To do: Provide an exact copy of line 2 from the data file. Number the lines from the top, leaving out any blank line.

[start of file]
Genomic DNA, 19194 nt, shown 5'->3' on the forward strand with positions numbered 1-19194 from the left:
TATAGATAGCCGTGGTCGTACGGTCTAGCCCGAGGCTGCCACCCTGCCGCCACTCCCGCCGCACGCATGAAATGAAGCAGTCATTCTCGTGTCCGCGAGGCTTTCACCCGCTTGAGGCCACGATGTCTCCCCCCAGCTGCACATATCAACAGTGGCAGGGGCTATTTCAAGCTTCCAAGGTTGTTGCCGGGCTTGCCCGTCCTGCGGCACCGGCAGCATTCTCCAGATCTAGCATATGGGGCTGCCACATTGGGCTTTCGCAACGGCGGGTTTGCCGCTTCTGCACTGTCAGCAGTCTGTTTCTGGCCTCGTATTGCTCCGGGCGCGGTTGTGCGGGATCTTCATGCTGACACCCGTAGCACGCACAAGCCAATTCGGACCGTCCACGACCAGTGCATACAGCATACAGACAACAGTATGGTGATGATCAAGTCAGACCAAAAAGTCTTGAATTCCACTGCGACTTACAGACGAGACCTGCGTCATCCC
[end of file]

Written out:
TATAGATAGCCGTGGTCGTACGGTCTAGCCCGAGGCTGCCACCCTGCCGCCACTCCCGCCGCACGCATGAAATGAAGCAGTCATTCTCGTGTCCGCGAGGCTTTCACCCGCTTGAGGCCACGATGTCTCCCCCCAGCTGCACATATCAACAGTGGCAGGGGCTATTTCAAGCTTCCAAGGTTGTTGCCGGGCTTGCCCGTCCTGCGGCACCGGCAGCATTCTCCAGATCTAGCATATGGGGCTGCCACATTGGGCTTTCGCAACGGCGGGTTTGCCGCTTCTGCACTGTCAGCAGTCTGTTTCTGGCCTCGTATTGCTCCGGGCGCGGTTGTGCGGGATCTTCATGCTGACACCCGTAGCACGCACAAGCCAATTCGGACCGTCCACGACCAGTGCATACAGCATACAGACAACAGTATGGTGATGATCAAGTCAGACCAAAAAGTCTTGAATTCCACTGCGACTTACAGACGAGACCTGCGTCATCCC